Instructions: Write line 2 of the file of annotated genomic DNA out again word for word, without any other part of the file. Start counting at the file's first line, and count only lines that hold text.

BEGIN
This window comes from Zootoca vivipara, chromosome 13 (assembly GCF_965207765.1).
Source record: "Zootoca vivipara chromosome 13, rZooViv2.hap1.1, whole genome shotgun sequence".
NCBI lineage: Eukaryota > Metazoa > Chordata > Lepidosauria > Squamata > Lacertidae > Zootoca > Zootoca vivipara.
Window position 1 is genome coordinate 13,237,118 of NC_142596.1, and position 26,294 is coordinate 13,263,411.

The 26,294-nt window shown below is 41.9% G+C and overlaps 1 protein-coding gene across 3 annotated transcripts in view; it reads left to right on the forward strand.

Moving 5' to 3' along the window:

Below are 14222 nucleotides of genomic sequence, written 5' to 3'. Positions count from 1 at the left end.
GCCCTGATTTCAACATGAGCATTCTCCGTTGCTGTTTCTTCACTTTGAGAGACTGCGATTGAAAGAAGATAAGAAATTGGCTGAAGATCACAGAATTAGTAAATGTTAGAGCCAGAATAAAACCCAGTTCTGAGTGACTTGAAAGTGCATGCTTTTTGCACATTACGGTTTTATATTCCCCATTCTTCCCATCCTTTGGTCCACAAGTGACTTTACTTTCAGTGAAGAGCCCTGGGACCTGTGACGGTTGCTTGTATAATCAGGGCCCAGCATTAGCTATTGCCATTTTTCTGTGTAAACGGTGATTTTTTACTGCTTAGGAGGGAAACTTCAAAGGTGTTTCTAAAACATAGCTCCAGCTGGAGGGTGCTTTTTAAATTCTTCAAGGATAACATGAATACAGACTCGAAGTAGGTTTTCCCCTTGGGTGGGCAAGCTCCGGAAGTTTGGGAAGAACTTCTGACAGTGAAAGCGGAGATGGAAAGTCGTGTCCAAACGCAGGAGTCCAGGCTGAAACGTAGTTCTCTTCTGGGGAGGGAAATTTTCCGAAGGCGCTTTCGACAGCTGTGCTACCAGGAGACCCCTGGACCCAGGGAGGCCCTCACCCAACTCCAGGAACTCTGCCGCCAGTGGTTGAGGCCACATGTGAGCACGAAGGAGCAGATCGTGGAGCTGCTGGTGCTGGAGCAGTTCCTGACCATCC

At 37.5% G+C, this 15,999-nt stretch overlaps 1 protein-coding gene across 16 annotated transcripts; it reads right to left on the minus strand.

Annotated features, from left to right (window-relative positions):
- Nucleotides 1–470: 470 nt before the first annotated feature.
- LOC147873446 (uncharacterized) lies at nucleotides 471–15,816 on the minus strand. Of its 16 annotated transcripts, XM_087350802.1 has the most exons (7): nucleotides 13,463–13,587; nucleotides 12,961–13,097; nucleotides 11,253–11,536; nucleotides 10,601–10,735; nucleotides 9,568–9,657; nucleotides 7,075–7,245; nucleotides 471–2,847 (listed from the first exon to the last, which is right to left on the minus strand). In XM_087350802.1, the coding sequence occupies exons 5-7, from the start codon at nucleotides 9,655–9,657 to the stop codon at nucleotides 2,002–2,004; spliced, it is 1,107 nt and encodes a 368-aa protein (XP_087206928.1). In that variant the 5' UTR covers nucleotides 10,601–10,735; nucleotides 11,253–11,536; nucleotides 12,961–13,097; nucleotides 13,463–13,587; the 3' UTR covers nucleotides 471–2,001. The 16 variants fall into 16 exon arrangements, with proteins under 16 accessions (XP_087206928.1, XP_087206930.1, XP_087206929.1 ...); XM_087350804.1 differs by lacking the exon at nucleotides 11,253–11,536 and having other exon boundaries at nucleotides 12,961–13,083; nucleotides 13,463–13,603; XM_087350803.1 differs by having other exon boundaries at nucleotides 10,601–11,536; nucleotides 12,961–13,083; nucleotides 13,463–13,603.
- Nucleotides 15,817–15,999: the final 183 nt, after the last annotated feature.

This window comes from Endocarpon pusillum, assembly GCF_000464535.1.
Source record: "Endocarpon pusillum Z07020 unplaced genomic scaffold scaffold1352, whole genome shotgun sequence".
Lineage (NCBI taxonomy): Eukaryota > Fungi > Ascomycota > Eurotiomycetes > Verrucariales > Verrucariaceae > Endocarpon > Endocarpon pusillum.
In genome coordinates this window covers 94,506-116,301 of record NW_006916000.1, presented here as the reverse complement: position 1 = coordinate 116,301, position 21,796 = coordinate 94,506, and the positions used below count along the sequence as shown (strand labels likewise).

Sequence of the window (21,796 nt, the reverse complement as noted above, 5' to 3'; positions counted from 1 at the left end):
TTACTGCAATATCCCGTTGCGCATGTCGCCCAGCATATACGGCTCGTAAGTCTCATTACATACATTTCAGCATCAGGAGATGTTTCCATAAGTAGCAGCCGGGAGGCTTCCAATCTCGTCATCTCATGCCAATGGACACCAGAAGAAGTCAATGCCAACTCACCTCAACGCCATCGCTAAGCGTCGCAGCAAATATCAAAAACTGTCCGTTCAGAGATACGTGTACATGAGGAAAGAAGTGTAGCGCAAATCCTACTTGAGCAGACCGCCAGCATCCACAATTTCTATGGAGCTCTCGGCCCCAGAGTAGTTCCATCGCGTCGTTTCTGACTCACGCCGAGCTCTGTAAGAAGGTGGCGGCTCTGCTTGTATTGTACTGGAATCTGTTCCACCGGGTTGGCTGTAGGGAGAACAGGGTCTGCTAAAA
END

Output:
Source record: "Zootoca vivipara chromosome 13, rZooViv2.hap1.1, whole genome shotgun sequence".